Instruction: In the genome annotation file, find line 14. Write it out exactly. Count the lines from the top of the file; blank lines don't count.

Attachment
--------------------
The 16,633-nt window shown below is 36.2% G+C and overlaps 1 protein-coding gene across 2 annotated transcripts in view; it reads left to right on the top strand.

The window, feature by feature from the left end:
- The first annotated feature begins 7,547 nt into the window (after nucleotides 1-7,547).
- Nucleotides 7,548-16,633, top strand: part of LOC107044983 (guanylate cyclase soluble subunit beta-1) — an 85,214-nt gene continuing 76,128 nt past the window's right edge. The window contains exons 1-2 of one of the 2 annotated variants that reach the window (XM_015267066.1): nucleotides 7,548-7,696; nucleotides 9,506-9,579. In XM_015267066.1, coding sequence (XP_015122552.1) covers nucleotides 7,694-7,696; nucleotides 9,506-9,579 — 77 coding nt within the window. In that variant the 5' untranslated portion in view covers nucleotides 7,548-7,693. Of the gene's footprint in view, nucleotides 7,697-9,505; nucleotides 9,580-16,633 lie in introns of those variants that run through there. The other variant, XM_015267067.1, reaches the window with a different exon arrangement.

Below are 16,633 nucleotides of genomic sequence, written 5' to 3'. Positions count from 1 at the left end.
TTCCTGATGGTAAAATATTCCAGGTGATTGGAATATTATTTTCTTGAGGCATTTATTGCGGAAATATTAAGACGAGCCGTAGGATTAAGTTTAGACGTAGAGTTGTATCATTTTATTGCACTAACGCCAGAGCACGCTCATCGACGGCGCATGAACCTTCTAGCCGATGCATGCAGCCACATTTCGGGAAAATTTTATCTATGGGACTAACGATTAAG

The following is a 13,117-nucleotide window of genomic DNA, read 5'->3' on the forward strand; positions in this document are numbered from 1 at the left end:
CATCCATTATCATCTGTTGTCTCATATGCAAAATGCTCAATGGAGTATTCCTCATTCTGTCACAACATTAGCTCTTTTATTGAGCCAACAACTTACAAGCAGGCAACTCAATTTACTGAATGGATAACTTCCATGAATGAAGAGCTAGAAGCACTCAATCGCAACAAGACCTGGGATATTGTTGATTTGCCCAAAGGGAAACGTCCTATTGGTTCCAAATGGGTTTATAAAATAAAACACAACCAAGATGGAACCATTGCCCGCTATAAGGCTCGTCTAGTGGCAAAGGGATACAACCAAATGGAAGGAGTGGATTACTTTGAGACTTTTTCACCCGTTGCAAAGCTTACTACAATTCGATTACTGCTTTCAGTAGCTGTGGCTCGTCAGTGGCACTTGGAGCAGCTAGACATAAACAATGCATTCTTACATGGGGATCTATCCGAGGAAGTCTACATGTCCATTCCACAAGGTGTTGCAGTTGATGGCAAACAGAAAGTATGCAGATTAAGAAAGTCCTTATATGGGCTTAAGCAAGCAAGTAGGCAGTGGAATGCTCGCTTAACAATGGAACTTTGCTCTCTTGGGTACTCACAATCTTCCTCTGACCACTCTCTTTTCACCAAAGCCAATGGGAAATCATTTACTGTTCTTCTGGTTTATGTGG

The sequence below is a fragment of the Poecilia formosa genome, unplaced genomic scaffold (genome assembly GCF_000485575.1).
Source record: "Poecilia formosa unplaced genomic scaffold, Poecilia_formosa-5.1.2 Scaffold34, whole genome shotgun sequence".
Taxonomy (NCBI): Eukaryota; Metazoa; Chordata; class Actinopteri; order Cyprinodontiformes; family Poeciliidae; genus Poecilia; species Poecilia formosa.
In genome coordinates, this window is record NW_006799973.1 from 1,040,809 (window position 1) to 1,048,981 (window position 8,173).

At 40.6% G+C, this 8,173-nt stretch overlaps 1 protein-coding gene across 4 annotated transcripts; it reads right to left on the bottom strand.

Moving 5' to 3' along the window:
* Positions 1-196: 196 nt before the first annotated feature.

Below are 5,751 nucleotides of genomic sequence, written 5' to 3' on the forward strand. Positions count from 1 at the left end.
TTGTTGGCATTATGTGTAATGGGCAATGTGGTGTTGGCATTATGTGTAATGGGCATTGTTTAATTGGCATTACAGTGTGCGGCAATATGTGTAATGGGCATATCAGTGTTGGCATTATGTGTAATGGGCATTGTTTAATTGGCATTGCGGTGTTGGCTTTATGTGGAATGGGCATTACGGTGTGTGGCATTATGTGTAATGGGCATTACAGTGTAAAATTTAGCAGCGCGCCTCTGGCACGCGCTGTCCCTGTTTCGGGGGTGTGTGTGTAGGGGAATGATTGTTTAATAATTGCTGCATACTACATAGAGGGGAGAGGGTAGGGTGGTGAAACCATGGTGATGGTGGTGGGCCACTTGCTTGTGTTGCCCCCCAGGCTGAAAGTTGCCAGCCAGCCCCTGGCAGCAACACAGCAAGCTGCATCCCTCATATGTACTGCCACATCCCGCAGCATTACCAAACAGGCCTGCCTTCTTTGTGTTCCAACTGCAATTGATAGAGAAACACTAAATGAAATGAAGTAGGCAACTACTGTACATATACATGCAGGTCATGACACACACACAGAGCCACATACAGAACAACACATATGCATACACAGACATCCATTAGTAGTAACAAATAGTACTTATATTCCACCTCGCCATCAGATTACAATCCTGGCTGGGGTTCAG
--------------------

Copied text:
Moving 5' to 3' along the window: